Intensity rises during second TSG debate

The second Temple Student Government debate in the social lounge at the Johnson and Hardwick residence halls saw the two slates, “Building Temple Tradition” and “Owl Evolution,” answer a wide range of questions regarding issues

The second Temple Student Government debate in the social lounge at the Johnson and Hardwick residence halls saw the two slates, “Building Temple Tradition” and “Owl Evolution,” answer a wide range of questions regarding issues affecting the student body.

Members of both slates Tuesday also took several opportunities to criticize each other in their responses. At one point, when the candidates’ criticisms started to become more accusatory, moderator Alex Barbosa was forced to stop the debate and warn both slates that he would not allow any more “finger-pointing” to continue.

One of the issues that both slates had different opinions on was how communication between students and administrators could possibly be improved.

The presidential candidate for “Building Temple Tradition” and TSG treasurer Ryan Feldman said that the relationships he established with administrators will help make communication easier because “we don’t have to build those relationships, they’re already built.” He also said providing better promotion for the meetings that already take place between administrators and students is a part of the “Building Temple Tradition” platform.

“We will set up meetings with different administrators that any student can come to,” Feldman said. “Also [our slate] will have meetings with administrators on a regular basis. We will report those results back to the general assembly, get some feedback from them and then take that information back to the administration.”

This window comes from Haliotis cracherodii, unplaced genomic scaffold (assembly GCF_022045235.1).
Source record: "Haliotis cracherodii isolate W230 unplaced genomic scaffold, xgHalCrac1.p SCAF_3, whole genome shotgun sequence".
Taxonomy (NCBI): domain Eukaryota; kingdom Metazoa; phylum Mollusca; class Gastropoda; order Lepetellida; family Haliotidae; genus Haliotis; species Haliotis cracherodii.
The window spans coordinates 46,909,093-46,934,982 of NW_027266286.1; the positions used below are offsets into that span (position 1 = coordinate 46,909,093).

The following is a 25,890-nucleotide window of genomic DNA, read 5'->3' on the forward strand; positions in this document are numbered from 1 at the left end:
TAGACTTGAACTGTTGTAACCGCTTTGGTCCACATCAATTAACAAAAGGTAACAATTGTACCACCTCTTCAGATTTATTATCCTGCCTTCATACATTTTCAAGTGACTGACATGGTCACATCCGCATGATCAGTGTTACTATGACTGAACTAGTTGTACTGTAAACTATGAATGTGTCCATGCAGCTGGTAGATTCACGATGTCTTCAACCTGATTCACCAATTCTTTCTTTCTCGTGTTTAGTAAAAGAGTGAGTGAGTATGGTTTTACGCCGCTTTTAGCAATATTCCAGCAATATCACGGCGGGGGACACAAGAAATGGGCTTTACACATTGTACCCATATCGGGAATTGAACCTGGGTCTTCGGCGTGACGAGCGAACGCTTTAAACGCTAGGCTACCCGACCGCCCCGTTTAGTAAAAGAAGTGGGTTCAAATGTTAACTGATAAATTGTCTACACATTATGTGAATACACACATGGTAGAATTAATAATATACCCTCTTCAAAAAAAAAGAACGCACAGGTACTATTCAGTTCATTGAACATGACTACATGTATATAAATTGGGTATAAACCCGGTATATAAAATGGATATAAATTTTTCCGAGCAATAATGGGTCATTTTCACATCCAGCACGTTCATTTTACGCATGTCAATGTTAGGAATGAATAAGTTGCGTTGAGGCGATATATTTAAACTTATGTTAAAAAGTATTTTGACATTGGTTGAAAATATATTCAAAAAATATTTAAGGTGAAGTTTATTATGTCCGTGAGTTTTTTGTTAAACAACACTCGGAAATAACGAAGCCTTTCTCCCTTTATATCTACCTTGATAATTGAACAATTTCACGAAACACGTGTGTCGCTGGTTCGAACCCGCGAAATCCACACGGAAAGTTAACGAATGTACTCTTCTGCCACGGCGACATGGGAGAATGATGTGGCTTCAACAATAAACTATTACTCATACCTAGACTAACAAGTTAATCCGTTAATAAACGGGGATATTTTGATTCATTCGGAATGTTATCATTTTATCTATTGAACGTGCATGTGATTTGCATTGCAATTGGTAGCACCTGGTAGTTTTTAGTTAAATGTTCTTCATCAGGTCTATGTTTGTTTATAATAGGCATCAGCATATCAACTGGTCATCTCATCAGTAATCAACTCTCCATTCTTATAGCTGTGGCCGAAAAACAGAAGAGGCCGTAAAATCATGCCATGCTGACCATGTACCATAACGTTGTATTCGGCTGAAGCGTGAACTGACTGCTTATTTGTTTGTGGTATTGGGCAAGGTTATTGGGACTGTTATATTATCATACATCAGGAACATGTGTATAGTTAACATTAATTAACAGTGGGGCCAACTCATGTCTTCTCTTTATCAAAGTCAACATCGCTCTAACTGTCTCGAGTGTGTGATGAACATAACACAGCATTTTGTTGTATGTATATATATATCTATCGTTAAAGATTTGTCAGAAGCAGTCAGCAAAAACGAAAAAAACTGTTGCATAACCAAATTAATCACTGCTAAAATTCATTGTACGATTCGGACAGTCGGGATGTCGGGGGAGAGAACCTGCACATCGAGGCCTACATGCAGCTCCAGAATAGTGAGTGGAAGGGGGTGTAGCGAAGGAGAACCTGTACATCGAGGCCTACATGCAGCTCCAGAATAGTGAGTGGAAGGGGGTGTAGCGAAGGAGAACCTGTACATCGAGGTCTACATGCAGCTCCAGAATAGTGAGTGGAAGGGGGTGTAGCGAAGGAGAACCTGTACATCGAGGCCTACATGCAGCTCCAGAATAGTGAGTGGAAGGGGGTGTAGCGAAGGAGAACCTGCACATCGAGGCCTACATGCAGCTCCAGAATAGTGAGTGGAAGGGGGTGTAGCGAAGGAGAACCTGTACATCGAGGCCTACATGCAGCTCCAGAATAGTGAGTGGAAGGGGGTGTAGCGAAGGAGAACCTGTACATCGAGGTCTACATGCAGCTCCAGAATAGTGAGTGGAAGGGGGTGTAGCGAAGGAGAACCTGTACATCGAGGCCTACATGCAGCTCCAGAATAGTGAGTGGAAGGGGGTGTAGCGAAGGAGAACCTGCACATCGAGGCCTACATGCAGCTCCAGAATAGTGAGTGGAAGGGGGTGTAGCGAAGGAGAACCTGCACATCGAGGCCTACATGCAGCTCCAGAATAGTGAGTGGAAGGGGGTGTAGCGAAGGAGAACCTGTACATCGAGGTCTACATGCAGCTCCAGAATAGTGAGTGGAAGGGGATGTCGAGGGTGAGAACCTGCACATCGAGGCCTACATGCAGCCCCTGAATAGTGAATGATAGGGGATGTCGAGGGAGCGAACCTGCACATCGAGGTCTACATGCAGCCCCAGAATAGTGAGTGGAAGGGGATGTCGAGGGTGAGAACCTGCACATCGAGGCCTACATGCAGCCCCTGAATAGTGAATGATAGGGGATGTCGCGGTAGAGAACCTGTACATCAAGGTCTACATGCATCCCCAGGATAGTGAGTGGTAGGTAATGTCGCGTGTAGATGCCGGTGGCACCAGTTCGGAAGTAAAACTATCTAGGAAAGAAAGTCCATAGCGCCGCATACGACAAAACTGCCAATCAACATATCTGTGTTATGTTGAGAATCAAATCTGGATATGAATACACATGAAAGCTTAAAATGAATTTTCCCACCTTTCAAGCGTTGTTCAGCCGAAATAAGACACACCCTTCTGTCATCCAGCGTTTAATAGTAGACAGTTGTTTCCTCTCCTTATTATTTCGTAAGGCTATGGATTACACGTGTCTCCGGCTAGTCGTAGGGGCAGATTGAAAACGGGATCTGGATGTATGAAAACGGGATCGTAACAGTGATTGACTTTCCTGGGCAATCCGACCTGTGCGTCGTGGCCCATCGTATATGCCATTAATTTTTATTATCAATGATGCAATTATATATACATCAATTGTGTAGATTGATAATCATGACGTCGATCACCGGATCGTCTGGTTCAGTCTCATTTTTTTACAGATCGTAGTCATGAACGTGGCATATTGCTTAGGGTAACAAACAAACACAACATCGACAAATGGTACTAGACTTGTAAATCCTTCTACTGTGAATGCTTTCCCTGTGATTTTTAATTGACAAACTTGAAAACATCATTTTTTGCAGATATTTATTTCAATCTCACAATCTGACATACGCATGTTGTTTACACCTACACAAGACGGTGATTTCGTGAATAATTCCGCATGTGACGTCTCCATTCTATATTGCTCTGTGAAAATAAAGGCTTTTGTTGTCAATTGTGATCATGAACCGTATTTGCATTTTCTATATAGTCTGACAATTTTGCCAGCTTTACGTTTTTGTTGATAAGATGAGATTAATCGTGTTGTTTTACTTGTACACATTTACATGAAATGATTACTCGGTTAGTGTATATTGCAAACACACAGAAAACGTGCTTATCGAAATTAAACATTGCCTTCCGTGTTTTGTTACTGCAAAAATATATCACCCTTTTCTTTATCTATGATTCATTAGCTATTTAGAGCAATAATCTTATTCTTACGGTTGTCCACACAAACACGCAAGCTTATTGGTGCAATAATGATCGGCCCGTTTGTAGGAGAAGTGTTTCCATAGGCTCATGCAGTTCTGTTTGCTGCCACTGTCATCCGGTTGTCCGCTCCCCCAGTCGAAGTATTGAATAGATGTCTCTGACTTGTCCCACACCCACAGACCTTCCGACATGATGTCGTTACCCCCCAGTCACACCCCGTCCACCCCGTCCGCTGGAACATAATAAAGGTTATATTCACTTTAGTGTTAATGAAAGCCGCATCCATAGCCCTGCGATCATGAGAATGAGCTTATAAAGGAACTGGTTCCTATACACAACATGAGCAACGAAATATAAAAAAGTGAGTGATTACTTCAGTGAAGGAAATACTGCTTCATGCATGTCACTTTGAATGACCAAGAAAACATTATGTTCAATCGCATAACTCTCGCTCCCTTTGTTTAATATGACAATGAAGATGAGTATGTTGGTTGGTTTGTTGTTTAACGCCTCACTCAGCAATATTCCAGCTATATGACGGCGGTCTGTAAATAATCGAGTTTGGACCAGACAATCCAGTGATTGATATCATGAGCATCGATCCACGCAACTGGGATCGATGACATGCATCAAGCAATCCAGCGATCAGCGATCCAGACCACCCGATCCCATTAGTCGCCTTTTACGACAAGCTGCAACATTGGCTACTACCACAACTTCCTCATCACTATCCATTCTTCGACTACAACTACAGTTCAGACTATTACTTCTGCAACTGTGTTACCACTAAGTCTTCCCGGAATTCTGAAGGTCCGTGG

Main Campus Program Board president Raysean Hogan, the presidential candidate for “Owl Evolution,” said half of what Feldman said “already takes place.” Hogan said his slate is concerned with setting up an annual meeting between students and the Board of Trustees.

“If the Board of Trustees were able to converse with the student body, you wouldn’t receive letters in the mail over winter break telling you that you have to move off campus when you come back,” Hogan said.

To address the various problems that commuters face, “Owl Evolution” vice president of student affairs candidate Juan Galeano said his slate wants to incorporate a system where the amount of financial aid a student receives could be based on off-campus rent fees, in addition to the tuition fee.

Feldman said Galeano’s idea did not address “how we can get more off-campus students involved on campus.” Vice president of student affairs candidate for “Building Temple Tradition” Paolo DeVito said there should be less of a difference between commuters and students who live on campus.

“We need to really break that name. There shouldn’t be a difference between commuter students and [on-campus] students. They are all Temple students,” DeVito said. “We need to make sure we have more events earlier in the day because these students who are going home can’t necessarily come back and attend certain events like the students who live on campus can.”